Who is Your Demographic?
With the renter pool covering a wider audience, is it possible to appeal to everyone?
By Erika Schnitzer, Managing Editor
Gen Y—those between the ages of 16 to 33—represents about 25 percent of the population in the country and is now larger than the baby boomer generation, which is shrinking
This is a real boon to the apartment industry, points out M. Leanne Lachman, president of real estate consulting firm Lachman Associates, because so many of them are choosing to rent—and many of them can’t, or don’t want to, buy a home.
The Gen Y group keeps getting larger for a number of reasons, including the fact that immigrants to the United States typically come as young adults—and rent. This group is expected to continue to expand over the next 15 years.
Additionally, because young people are staying with their parents longer, the industry is seeing a lot of pent-up demand. In fact, in the last year, about 1 million new households were formed, and while that is fewer households than it should be, Lachman projects that this will increase by 300,000 to 400,000 per year. Therefore, once job creation ramps up, “there could be a big jump in rental demand,” she notes.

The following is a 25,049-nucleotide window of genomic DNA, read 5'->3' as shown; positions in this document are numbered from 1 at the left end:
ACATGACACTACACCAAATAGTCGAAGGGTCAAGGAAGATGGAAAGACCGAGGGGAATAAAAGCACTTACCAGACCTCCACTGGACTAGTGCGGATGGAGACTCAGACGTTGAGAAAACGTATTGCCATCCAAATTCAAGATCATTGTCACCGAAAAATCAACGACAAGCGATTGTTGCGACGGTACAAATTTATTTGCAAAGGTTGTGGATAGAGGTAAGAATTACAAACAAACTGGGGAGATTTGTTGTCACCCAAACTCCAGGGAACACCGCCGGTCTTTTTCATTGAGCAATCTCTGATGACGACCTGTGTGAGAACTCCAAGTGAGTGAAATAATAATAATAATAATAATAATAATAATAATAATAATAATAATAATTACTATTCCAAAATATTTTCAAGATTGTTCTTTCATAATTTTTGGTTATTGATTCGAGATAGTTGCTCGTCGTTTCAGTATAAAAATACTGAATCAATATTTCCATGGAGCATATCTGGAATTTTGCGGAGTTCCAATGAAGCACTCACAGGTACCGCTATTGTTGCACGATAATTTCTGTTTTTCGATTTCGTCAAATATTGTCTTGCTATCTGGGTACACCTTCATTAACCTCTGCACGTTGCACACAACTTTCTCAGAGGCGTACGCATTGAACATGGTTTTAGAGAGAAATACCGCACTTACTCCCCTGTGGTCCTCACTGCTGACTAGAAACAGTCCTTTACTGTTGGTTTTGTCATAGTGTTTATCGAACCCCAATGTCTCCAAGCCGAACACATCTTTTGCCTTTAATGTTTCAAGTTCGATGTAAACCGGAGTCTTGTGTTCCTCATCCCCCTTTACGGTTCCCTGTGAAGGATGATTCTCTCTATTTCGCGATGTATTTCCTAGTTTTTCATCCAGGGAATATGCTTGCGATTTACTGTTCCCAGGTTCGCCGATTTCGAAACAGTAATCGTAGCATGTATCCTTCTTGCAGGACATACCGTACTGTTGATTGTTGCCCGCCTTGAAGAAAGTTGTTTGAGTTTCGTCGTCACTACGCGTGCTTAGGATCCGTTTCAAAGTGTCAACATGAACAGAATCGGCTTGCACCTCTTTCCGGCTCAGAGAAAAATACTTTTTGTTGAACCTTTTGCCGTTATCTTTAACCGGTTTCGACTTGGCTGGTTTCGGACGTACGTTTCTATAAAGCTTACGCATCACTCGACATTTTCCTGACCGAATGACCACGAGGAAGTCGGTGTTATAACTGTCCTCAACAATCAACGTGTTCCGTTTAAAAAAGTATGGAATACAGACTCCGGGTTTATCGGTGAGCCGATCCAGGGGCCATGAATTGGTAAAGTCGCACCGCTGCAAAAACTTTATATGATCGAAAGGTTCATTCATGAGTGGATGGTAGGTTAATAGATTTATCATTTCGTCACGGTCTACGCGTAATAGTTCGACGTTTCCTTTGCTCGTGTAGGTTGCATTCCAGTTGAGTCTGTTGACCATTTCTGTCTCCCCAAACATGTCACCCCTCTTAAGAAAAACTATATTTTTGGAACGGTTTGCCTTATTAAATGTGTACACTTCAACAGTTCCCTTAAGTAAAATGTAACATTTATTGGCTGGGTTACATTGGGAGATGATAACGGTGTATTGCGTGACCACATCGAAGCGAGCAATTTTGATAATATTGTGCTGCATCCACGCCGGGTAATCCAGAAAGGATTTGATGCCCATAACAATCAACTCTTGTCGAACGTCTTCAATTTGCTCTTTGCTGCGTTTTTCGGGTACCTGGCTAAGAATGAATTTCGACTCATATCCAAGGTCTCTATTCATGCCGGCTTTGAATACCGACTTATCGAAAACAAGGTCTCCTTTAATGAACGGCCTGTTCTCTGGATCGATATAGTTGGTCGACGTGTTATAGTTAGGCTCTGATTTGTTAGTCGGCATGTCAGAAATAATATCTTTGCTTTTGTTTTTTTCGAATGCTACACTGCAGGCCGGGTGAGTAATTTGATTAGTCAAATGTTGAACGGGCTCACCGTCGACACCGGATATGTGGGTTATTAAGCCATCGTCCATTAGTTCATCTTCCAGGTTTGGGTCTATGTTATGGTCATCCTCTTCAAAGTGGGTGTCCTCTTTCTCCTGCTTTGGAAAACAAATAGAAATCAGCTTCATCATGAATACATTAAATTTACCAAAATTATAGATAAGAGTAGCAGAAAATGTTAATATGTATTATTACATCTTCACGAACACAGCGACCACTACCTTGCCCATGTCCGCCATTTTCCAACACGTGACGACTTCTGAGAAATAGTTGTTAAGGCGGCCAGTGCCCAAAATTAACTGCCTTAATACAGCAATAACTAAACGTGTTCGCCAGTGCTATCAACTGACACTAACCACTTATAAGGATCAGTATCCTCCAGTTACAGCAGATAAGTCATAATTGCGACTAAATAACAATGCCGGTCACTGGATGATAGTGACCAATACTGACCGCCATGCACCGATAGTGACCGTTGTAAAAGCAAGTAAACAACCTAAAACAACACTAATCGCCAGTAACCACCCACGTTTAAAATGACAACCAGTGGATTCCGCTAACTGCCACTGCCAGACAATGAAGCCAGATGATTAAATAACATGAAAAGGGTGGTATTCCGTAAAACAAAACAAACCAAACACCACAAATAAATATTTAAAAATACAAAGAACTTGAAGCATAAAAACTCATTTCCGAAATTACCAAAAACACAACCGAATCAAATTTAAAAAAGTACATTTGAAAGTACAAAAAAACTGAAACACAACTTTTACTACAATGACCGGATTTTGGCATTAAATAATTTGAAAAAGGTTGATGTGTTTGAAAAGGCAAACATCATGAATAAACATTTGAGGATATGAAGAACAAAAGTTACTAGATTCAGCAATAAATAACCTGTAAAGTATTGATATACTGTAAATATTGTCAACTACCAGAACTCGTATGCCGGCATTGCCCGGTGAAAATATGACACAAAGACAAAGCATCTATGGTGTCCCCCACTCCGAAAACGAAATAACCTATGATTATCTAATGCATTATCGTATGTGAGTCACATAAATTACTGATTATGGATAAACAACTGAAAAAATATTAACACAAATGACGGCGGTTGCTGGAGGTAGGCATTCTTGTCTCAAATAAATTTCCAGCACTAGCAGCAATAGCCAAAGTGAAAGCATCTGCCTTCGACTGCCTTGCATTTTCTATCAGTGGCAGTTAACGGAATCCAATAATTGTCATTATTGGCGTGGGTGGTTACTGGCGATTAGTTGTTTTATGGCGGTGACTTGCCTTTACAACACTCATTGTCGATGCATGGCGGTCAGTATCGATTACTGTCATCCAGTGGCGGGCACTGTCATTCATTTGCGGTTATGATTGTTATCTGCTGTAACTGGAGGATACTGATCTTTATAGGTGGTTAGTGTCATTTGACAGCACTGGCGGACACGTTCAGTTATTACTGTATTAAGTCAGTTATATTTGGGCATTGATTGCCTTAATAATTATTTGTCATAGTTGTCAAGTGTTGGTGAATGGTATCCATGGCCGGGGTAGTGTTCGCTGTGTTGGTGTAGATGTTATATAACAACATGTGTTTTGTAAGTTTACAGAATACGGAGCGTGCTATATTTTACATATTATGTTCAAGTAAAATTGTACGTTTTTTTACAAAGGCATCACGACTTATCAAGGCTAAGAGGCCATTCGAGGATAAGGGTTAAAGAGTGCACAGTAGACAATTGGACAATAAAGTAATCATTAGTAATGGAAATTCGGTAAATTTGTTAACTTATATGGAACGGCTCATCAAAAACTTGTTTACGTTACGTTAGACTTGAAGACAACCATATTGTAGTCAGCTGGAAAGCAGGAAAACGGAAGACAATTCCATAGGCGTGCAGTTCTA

And this is not a short-term trend. Through 2017, she adds, there are going to be more than 4.3 million people turning 22 each year (though analysts used to use 18 as the age people left home, young people have delayed forming new households). This number is expected to remain above 4 million until 2025. And, of course, fewer people looking to purchase a home also bodes well for the multi-housing industry.